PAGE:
Death and Halloween

A few days away till the best holiday of all… Halloween!

Spirits, witches, pumpkins, and candy (LOTS of candy)… what is there not to love?

For some, Oct 31st is a secular holiday dedicated to trick or treating, parties, and telling ghostly tales whilst sitting round the parlor.

For others, it is a spiritual time. A night to contact one’s departed, as well as marking the end of the harvest as the dark half of the year begins. A time of endings, and beginnings.

For all who celebrate All Hallows, it is the symbol of Death which is most prominent. Not the scary Death of Hollywood, but the mysterious comforter. For all are equal in Her embrace.

“-I’m not blessed, or merciful. I’m just me. I’ve got a job to do, and I do it. Listen: even as we’re talking, I’m there for old and young, innocent and guilty, those who die together and those who die alone. I’m in cars and boats and planes; in hospitals and forests and abbatoirs. For some folks death is a release, and for others death is an abomination, a terrible thing. But in the end, I’m there for all of them.”- Death from Gaiman’s, Sandman

Published in: on October 28, 2011 at 12:32 pm  Comments (23)  
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Percy Shelley and the Not-So Dead Margaret Nicholson

“Soft, my dearest angel, stay
Oh! You suck my soul away:
Suck on, suck on, I glow, I glow!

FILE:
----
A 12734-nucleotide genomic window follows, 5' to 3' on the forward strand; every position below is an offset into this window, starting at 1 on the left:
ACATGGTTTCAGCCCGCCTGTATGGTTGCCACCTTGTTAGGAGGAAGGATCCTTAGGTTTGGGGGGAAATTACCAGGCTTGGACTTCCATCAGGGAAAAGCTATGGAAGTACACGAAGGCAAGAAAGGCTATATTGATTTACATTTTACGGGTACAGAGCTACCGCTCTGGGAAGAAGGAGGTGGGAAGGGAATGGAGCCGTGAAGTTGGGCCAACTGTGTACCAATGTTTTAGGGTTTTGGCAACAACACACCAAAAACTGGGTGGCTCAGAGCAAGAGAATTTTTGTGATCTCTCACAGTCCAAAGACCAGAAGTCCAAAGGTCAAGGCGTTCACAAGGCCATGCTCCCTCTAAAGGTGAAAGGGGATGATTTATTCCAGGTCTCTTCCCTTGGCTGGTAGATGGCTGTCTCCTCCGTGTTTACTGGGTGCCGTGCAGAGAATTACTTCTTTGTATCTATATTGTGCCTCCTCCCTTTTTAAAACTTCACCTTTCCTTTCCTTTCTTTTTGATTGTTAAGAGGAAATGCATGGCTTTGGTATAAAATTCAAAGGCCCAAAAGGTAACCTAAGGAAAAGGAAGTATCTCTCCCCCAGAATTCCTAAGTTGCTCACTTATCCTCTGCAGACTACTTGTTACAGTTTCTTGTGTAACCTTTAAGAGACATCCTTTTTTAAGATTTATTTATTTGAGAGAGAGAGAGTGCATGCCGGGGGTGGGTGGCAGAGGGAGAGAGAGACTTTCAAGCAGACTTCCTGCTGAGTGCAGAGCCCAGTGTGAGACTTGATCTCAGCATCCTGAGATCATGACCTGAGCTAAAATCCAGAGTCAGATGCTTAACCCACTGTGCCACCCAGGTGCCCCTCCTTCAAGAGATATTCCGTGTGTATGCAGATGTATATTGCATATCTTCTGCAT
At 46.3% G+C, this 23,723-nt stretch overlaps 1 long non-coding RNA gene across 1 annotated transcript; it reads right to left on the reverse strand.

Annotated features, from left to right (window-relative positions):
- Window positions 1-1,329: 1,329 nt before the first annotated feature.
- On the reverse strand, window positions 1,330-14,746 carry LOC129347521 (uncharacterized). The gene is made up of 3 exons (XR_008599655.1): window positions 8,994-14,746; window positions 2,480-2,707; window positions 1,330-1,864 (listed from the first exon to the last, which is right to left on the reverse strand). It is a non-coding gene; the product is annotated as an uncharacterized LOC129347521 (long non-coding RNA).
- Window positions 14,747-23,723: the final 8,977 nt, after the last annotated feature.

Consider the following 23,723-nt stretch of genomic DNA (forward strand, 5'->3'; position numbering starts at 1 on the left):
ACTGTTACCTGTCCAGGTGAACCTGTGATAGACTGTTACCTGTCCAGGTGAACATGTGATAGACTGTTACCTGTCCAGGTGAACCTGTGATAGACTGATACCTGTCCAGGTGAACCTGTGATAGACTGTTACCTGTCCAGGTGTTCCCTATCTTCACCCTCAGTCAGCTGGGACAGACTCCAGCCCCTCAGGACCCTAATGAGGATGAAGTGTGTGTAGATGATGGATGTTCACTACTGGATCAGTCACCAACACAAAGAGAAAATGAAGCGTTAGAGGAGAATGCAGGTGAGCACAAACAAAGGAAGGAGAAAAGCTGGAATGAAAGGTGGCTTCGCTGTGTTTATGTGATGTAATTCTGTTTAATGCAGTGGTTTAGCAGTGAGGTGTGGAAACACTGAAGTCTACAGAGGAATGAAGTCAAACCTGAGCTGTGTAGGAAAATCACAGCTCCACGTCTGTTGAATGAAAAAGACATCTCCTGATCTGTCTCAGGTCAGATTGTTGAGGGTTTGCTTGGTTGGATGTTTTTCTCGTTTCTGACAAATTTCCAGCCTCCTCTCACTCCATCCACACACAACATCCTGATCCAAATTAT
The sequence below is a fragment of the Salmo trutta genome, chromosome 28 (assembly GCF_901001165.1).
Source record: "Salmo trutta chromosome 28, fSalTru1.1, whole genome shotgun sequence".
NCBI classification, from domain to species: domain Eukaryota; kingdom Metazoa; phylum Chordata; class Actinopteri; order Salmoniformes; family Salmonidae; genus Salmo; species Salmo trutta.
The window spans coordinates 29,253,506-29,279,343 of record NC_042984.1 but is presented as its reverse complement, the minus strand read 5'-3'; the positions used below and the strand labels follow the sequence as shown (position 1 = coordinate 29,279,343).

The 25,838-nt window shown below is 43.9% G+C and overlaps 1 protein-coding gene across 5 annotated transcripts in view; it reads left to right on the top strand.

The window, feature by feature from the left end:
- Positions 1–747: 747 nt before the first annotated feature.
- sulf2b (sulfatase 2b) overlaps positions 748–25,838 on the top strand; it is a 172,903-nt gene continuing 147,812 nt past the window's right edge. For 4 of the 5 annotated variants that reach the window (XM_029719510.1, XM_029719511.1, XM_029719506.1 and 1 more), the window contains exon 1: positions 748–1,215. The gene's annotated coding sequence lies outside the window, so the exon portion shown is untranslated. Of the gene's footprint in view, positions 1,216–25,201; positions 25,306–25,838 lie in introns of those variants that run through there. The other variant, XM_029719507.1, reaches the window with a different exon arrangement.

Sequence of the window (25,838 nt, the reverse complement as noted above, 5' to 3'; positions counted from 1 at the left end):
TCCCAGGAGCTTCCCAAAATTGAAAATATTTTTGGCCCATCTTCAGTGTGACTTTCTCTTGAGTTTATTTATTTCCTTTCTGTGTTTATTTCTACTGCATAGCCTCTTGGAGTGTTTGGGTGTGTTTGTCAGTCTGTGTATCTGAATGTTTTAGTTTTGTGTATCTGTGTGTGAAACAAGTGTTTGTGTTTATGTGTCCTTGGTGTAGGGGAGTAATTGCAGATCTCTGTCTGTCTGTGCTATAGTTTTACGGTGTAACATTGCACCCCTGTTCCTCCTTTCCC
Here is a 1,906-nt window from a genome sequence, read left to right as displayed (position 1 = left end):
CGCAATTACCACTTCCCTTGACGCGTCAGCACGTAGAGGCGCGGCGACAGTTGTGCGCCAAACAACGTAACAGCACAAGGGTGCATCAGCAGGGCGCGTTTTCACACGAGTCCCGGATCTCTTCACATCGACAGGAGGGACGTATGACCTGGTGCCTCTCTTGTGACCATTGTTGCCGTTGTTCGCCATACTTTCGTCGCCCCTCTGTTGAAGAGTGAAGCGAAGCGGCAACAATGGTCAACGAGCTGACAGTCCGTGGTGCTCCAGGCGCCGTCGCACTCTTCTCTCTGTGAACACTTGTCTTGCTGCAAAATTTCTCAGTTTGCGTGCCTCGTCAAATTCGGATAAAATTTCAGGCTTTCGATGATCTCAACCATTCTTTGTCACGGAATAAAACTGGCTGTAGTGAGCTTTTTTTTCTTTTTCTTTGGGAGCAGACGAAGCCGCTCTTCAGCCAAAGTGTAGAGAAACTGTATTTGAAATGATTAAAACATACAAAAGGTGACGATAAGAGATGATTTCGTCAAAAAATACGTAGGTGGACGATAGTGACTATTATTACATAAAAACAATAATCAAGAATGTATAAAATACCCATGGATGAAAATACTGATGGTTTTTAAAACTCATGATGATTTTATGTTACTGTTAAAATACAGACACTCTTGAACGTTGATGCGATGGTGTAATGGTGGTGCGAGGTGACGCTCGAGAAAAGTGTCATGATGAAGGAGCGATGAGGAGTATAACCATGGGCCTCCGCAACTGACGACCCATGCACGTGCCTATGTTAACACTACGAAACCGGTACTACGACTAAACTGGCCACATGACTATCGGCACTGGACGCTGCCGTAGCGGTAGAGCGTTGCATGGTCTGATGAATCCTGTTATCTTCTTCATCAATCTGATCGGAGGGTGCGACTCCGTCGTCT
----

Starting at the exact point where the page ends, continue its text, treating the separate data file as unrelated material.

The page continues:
Tides of maddening passion roll,
And streams of rapture drown my soul.
Now give me one more billing kiss,
Let your lips now repeat the bliss,
Endless kisses steal my breath,
No life can equal such a death.”

-Percy Shelley

Well, I do believe the meaning of that poem is quite clear! 😉

This piece appears in The Posthumous Fragments of Margaret Nicholson, a collection of poetry written by Percy Shelley and Jefferson Hogg, and published in 1810.

As a lighthearted hoax, the two men pretended the book had actually been written by Margaret Nicholson, herself, and discovered after her death.

In truth, the former maid to nobility was still quite alive, residing in Bethlem Hospital after attempting to assassinate King George III with a dessert knife.

Ms. Nicholson insisted she was a virgin, and the mother of Lords Mansfield and Loughborough who both happened to be older than herself.

The failed murder attempt caught the attention of the young Shelley who was beginning to espouse his antiwar and antimonarchical views.

“Monarchs of earth ! thine is the baleful deed.
Thine are the crimes for which thy subjects bleed.
Ah ! when will come the sacred fated time,
When man unsullied by his leaders’ crime.
Despising wealth, ambition, pomp, and pride,
Will stretch him fearless by his foemen’s side ?
Ah! when Avill come the time, when o’er the plain
No more shall death and desolation reign ?
When will the sun smile on the bloodless field,
And the stern warrior’s arm the sickle wield ?
Not whilst some King, in cold ambition’s dreams,
Plans for the field of death his plodding schemes ;
Not whilst for private pique the public fall,
And one frail mortal’s mandate governs all.”

The first printing of the book was only 250 copies. While it did sell out, it was not reprinted until 1877.

Percy Shelley drowned on July 8, 1822

Victorians and Their Not So Subtle Bustle

One of the things I enjoy doing is dispelling the myth that the Victorians were prudes. Oh, they might try to fool you with their dress rules (an ankle is showing! horrors!), but even there they often failed.

Let’s face it. The bustle was created for one reason, and one reason only.